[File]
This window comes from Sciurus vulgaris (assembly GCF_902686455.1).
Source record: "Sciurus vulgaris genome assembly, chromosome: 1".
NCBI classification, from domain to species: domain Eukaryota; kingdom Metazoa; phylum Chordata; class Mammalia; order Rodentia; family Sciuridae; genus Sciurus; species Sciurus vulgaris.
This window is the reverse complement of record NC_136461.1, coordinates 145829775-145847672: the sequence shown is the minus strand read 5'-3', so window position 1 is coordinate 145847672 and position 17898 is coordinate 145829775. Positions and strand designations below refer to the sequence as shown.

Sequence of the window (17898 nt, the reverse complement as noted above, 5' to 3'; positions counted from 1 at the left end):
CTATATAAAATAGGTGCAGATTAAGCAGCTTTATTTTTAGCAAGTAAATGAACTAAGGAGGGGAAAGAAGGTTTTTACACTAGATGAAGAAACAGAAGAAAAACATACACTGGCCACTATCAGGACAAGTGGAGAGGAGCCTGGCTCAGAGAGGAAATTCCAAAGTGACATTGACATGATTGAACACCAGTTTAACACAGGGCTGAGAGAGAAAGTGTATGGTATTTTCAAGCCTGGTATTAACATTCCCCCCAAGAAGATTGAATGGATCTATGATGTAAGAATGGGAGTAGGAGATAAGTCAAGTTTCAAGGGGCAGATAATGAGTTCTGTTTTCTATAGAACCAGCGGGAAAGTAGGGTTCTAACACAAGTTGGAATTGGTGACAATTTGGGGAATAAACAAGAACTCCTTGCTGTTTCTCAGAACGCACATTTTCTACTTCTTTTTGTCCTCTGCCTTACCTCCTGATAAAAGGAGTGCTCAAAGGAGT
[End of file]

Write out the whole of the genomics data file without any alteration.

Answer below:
This window comes from Sciurus vulgaris (assembly GCF_902686455.1).
Source record: "Sciurus vulgaris genome assembly, chromosome: 1".
NCBI classification, from domain to species: domain Eukaryota; kingdom Metazoa; phylum Chordata; class Mammalia; order Rodentia; family Sciuridae; genus Sciurus; species Sciurus vulgaris.
This window is the reverse complement of record NC_136461.1, coordinates 145829775-145847672: the sequence shown is the minus strand read 5'-3', so window position 1 is coordinate 145847672 and position 17898 is coordinate 145829775. Positions and strand designations below refer to the sequence as shown.

Sequence of the window (17898 nt, the reverse complement as noted above, 5' to 3'; positions counted from 1 at the left end):
CTATATAAAATAGGTGCAGATTAAGCAGCTTTATTTTTAGCAAGTAAATGAACTAAGGAGGGGAAAGAAGGTTTTTACACTAGATGAAGAAACAGAAGAAAAACATACACTGGCCACTATCAGGACAAGTGGAGAGGAGCCTGGCTCAGAGAGGAAATTCCAAAGTGACATTGACATGATTGAACACCAGTTTAACACAGGGCTGAGAGAGAAAGTGTATGGTATTTTCAAGCCTGGTATTAACATTCCCCCCAAGAAGATTGAATGGATCTATGATGTAAGAATGGGAGTAGGAGATAAGTCAAGTTTCAAGGGGCAGATAATGAGTTCTGTTTTCTATAGAACCAGCGGGAAAGTAGGGTTCTAACACAAGTTGGAATTGGTGACAATTTGGGGAATAAACAAGAACTCCTTGCTGTTTCTCAGAACGCACATTTTCTACTTCTTTTTGTCCTCTGCCTTACCTCCTGATAAAAGGAGTGCTCAAAGGAGT